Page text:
The accepted answer by @Ratbert makes the incorrect claims that
The correct answer is the first one
graythresh uses the min and max values in the image as boundaries,
which is the most logical behavior.
and rayryeng appears to agree with it. David Parks appears to have empirically verified it.
The correct answer is given by Anand which strangely seems to have a negative vote. He explains very convincingly that
full range of grayscale pixel values' depends on the data type of the input image
As he explains,
this is the third option
except for the fact that the
dark image could not possibly get a threshold of 0.75.
First let us clarify the difference between the claims for the simplest case, in clear MATLAB, so there is no confusion. For an image with values ranging from
max, the question poses three possibilities which, when translated to an equation are:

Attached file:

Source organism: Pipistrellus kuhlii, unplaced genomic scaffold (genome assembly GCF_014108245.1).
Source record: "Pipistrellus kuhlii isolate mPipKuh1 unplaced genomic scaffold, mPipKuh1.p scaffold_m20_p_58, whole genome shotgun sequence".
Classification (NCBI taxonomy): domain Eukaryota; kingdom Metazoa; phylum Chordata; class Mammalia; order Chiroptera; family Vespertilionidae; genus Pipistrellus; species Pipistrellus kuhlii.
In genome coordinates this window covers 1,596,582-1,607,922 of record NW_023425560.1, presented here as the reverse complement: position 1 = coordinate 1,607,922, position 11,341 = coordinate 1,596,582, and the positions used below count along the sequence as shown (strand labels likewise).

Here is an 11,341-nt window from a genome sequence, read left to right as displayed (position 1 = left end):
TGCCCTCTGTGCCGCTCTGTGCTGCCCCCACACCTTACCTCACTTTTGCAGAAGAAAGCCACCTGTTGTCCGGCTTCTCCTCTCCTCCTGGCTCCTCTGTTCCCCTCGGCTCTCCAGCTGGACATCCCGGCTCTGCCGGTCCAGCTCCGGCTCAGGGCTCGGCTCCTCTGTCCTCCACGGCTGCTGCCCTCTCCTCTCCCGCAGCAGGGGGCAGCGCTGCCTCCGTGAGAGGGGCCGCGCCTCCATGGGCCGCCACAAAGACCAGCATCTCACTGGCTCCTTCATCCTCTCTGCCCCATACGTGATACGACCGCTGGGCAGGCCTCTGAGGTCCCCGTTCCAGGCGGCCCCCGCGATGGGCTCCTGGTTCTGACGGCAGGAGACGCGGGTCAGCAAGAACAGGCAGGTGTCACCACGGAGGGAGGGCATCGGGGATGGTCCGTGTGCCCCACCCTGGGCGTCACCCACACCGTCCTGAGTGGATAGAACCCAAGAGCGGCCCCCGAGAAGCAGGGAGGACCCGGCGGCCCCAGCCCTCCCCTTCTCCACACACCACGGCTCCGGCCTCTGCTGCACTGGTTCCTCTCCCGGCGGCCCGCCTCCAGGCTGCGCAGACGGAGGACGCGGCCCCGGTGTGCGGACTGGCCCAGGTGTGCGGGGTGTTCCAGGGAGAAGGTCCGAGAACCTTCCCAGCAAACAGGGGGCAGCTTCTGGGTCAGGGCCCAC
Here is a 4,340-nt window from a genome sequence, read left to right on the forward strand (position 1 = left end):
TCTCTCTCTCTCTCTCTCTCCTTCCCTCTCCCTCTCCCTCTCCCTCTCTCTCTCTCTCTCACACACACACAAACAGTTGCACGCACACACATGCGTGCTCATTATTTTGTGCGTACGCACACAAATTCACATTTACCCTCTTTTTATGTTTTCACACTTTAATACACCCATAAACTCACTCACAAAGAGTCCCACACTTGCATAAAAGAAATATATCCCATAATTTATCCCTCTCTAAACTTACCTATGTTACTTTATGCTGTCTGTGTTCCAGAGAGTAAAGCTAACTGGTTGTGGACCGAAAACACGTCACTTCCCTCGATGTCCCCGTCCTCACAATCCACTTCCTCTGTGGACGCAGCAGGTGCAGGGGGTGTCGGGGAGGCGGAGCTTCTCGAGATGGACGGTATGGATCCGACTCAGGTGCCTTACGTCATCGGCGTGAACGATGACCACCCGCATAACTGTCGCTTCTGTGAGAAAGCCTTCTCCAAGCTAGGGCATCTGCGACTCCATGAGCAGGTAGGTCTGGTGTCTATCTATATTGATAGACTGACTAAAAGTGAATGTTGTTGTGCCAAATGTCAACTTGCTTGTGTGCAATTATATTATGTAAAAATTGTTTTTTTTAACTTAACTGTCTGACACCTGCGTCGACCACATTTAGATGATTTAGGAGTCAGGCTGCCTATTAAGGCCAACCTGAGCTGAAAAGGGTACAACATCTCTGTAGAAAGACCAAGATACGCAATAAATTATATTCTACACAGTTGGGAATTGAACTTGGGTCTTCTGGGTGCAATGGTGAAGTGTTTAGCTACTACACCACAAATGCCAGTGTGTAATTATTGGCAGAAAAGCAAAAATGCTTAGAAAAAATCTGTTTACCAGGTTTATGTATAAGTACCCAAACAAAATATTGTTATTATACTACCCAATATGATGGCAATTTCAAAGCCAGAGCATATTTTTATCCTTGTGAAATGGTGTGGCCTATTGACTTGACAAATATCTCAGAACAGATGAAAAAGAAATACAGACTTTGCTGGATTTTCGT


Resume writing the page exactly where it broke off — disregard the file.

threshold = min + (max-min) * graythresh
threshold = max * graythresh
threshold = 255 * graythresh
Suppose the image consists of just two points one with an intensity of 0, and the other with 100. This means
dark = uint8([0 100]);. A second image
light = dark+155;. When we compute
255*graythresh(dark) we get exactly
49.5. When we compute
255*graythresh(light) we get exactly
204.5. These answers make it patently obvious that the third option is the only possibility.
There is one further fine point. If you try
255*graythresh(uint8(1:2)) the answer is
1, and not
1.5. So it appears that if you are using
greythresh to threshold an image, you should use
image <= 255*graythesh(image) with a less-than-or-equal-to, rather than a plain less-than.